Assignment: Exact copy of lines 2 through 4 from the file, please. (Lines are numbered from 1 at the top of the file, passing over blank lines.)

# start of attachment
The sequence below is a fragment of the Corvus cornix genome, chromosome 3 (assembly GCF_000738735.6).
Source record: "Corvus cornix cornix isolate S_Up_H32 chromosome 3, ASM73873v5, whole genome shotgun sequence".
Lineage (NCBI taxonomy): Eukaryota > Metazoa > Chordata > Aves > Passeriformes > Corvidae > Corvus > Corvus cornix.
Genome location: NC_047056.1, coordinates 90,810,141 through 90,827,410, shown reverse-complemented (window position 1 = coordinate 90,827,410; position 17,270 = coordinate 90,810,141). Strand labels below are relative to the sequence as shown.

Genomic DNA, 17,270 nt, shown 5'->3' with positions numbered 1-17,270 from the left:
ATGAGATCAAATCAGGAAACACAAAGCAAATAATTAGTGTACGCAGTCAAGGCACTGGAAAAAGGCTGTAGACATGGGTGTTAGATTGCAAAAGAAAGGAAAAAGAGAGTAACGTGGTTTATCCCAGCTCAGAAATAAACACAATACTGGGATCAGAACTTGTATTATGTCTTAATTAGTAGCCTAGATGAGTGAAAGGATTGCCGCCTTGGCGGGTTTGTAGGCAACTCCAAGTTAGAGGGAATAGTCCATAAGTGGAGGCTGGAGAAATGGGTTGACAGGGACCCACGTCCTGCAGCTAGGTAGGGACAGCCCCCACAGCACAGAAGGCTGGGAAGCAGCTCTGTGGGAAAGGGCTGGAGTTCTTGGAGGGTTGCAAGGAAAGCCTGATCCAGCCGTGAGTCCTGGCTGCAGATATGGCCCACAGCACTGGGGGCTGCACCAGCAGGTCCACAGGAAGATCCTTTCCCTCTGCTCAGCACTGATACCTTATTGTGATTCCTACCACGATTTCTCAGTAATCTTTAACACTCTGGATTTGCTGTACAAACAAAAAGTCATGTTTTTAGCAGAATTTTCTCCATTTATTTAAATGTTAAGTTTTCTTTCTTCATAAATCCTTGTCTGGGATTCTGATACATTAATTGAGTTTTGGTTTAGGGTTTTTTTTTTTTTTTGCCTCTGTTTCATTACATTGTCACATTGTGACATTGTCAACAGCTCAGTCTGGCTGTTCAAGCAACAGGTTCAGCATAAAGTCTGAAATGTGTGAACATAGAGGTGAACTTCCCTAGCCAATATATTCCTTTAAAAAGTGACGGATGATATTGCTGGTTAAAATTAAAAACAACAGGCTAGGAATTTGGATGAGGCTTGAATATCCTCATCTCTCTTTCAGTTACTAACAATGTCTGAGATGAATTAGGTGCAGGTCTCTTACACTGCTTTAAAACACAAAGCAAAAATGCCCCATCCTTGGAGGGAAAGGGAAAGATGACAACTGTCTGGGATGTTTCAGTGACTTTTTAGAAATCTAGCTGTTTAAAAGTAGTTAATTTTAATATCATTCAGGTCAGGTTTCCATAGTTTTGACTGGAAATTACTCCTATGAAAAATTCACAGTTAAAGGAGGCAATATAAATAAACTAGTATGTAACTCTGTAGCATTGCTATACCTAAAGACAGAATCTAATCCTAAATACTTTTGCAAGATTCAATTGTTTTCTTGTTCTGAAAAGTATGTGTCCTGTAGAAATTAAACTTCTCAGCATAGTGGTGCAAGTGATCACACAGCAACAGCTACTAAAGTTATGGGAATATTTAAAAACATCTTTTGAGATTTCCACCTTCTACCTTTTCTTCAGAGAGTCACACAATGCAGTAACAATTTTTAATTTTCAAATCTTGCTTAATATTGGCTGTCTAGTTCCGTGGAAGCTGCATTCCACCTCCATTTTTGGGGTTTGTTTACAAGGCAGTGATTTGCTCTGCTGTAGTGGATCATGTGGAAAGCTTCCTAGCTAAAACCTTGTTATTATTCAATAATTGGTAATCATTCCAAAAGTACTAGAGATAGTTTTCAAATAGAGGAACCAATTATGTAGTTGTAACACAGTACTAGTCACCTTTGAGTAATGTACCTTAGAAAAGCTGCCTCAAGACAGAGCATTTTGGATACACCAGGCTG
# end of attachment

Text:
Source record: "Corvus cornix cornix isolate S_Up_H32 chromosome 3, ASM73873v5, whole genome shotgun sequence".
Lineage (NCBI taxonomy): Eukaryota > Metazoa > Chordata > Aves > Passeriformes > Corvidae > Corvus > Corvus cornix.
Genome location: NC_047056.1, coordinates 90,810,141 through 90,827,410, shown reverse-complemented (window position 1 = coordinate 90,827,410; position 17,270 = coordinate 90,810,141). Strand labels below are relative to the sequence as shown.